Tanker Rates Strengthened Slightly In Middle East, Asia

Friday, September 10, 1999
Freight rates for Korea-bound VLCCs out of the Middle East joined those for Japan in hitting W50 by Sept. 3, brokers said. At least one fixture of W50 was reported for Korea, up from around W47.5 earlier in the week as the Middle East VLCC market strengthened. Some 70 vessels of around 21 million tons were potentially available in the area in the next month, but a shortage of modern tonnage for September liftings suggested rates could strengthen further. "Owners will look to make further improvements," broker Gibson said in its weekly report. Other brokers said owners were holding out for higher rates are after being hurt by recent high bunker prices, and VLCC rates westbound were also strengthening. VLCC fixing to the U.S. Gulf reached W49 by the end of the week, again up from W47.5 at mid-week. Million barrel markets also began a recovery through the week, boosted by activity out of West Africa and inquiries for Novorossisk loading when the terminal reopens midway through the month. Suezmax rates out of West Africa to the U.S. hit W60 and in one reported case W65, up from W55 at midweek, brokers said. For the Caribbean W70 was reported. Modern Suezmax tonnage out of the Black Sea and Mediterranean could be expected to achieve W65 for Med and UK/Continent discharge, Gibson said. However, the Aframax market continued to be depressed, brokers said. In the North Sea W80 was reported for voyages to the Continent while cross Mediterranean trading was still pegged at around W75-77.5, although there was one reported fixture at W82.5. Some owners were talking about laying up vessels, one broker said. The Caribbean also remained depressed with 70,000 tonners to the U.S. held back to the W100-105 range. Clean tanker rates firmed slightly in the Middle East for long range vessels but most markets remained flat or fell away, brokers said. Average rates for 55,000 dwt vessels from the Middle East to Asia crept up to around W150, up a couple of points, due to reasonable activity and some scarcity of tonnage.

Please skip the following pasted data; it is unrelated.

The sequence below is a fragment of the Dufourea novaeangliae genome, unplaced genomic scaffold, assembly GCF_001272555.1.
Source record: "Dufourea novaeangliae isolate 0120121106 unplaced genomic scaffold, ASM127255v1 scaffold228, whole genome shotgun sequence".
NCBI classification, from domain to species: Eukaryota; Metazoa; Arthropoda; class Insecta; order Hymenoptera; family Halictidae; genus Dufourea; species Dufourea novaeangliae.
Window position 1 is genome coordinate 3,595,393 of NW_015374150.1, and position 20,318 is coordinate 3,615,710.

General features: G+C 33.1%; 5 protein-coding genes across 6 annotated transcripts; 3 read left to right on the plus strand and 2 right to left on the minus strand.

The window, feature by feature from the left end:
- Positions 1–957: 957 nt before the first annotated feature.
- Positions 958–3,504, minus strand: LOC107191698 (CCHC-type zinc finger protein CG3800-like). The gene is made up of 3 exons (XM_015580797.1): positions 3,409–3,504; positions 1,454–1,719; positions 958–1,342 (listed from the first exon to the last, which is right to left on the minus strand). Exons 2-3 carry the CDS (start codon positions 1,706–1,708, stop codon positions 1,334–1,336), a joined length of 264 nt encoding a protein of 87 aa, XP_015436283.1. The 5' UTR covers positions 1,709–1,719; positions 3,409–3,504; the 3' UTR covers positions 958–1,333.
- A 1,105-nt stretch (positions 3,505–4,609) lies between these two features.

Maritime Today

The Maritime Industry's original and most viewed E-News Service

Maritime Reporter November 2015 Digital Edition
FREE Maritime Reporter Subscription
Latest Maritime News    rss feeds

Tanker Trends

Idling Fleet Continues to Surge

Owners are rapidly laying up containerships as the market slows. The size of the idle fleet will get bigger while rates and profits slide, says Drewry Shipping Consultants Limited.

Egypt to Complete East Port Said Side Channel in 2016

Egypt plans to complete a side channel in East Port Said, near the Suez Canal, that would speed up shipping and allow ships direct entry into the port by the end of June 2016,

Concordia Maritime Charters MR Tanker

Concordia Maritime has signed a contract for the charter of an IMO2/3 class MR tanker, the company announced today. The vessel will be chartered jointly with Stena Weco,

Bulk Carrier Trends

Euroseas Sells C/V Marinos

Euroseas Ltd.  an owner and operator of drybulk and container carrier vessels and provider of seaborne transportation for drybulk and containerized cargoes,

Evoqua, Drew Marine Ink BWMS Deal

Evoqua Water Technologies and maritime solutions and logistics expert, Drew Marine, have announced a partnership to provide a full compliance package for ballast water management.

Need to Monitory Coal from Indonesia - UK P&I

There are various hazards associated with the trade in coal. UK P&I Club’s Loss Prevention Team highlights the risks involved, and advises on the relevant actions

Maritime Security Maritime Standards Naval Architecture Navigation Pod Propulsion Port Authority Ship Electronics Ship Repair Ship Simulators Shipbuilding / Vessel Construction
rss | archive | history | articles | privacy | contributors | top maritime news | about us | copyright | maritime magazines
maritime security news | shipbuilding news | maritime industry | shipping news | maritime reporting | workboats news | ship design | maritime business

Time taken: 0.0678 sec (15 req/sec)